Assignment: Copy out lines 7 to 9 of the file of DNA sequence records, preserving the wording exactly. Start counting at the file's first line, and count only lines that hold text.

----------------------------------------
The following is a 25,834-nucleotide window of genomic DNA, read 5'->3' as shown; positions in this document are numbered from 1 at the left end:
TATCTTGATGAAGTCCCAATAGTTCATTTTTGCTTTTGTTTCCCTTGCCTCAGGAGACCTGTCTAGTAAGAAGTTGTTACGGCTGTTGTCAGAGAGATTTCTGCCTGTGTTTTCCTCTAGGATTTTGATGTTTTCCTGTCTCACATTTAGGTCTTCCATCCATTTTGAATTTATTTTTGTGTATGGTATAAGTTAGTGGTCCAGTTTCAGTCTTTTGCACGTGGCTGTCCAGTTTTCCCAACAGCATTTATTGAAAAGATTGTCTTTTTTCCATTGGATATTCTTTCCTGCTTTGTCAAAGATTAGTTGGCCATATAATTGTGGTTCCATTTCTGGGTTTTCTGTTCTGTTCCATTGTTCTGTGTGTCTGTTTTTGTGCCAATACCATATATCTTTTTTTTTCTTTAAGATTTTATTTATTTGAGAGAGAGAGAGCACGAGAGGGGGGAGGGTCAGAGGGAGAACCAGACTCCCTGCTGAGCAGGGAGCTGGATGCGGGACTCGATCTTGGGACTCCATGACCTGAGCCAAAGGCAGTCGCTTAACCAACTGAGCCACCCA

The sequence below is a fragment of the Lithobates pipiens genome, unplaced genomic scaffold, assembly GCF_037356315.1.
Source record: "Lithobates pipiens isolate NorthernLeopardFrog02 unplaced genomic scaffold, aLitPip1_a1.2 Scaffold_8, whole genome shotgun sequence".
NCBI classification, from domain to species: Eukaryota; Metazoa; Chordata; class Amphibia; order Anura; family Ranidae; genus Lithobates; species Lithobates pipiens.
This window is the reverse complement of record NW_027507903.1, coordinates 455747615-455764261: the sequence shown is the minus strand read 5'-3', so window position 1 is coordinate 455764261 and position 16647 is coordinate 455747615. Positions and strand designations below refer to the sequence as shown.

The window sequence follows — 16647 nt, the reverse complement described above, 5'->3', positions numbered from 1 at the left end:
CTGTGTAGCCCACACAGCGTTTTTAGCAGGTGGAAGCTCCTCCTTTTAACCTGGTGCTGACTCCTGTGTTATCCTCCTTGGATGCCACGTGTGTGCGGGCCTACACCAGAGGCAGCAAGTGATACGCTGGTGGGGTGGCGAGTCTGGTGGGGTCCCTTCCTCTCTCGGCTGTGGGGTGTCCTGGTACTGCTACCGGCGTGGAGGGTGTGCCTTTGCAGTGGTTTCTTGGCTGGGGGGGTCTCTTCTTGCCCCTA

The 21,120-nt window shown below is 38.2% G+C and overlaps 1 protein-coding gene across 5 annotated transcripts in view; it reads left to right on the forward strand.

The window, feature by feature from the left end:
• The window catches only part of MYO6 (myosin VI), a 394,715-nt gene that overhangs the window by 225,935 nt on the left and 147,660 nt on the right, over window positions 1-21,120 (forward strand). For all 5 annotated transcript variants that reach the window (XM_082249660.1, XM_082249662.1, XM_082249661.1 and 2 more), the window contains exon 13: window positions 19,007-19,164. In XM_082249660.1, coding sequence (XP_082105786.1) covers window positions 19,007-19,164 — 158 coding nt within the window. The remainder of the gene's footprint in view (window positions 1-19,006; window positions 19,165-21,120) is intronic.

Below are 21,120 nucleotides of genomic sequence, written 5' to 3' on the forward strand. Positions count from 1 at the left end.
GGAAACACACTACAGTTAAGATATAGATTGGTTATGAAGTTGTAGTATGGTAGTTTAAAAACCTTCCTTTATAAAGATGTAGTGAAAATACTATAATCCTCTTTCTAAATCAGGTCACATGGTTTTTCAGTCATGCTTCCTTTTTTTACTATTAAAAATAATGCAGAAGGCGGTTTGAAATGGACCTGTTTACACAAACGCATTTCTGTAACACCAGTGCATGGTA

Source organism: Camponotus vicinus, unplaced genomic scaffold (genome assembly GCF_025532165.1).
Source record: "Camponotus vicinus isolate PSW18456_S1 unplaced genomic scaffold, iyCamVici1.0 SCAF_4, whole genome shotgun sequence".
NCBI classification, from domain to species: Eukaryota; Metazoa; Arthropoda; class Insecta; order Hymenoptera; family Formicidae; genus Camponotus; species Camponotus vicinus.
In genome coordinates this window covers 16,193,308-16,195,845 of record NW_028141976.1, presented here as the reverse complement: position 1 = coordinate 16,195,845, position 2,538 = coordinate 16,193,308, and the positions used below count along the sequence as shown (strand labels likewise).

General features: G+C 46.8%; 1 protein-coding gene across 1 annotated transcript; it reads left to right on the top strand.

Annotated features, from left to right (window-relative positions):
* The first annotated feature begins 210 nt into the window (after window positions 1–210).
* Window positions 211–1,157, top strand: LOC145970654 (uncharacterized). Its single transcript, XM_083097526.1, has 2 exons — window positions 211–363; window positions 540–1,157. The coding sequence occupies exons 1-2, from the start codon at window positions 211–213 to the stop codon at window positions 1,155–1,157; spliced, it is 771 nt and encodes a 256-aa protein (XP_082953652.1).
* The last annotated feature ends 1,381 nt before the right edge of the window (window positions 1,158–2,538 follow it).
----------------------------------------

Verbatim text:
The window sequence follows — 16647 nt, the reverse complement described above, 5'->3', positions numbered from 1 at the left end:
CTGTGTAGCCCACACAGCGTTTTTAGCAGGTGGAAGCTCCTCCTTTTAACCTGGTGCTGACTCCTGTGTTATCCTCCTTGGATGCCACGTGTGTGCGGGCCTACACCAGAGGCAGCAAGTGATACGCTGGTGGGGTGGCGAGTCTGGTGGGGTCCCTTCCTCTCTCGGCTGTGGGGTGTCCTGGTACTGCTACCGGCGTGGAGGGTGTGCCTTTGCAGTGGTTTCTTGGCTGGGGGGGTCTCTTCTTGCCCCTA

The 21,120-nt window shown below is 38.2% G+C and overlaps 1 protein-coding gene across 5 annotated transcripts in view; it reads left to right on the forward strand.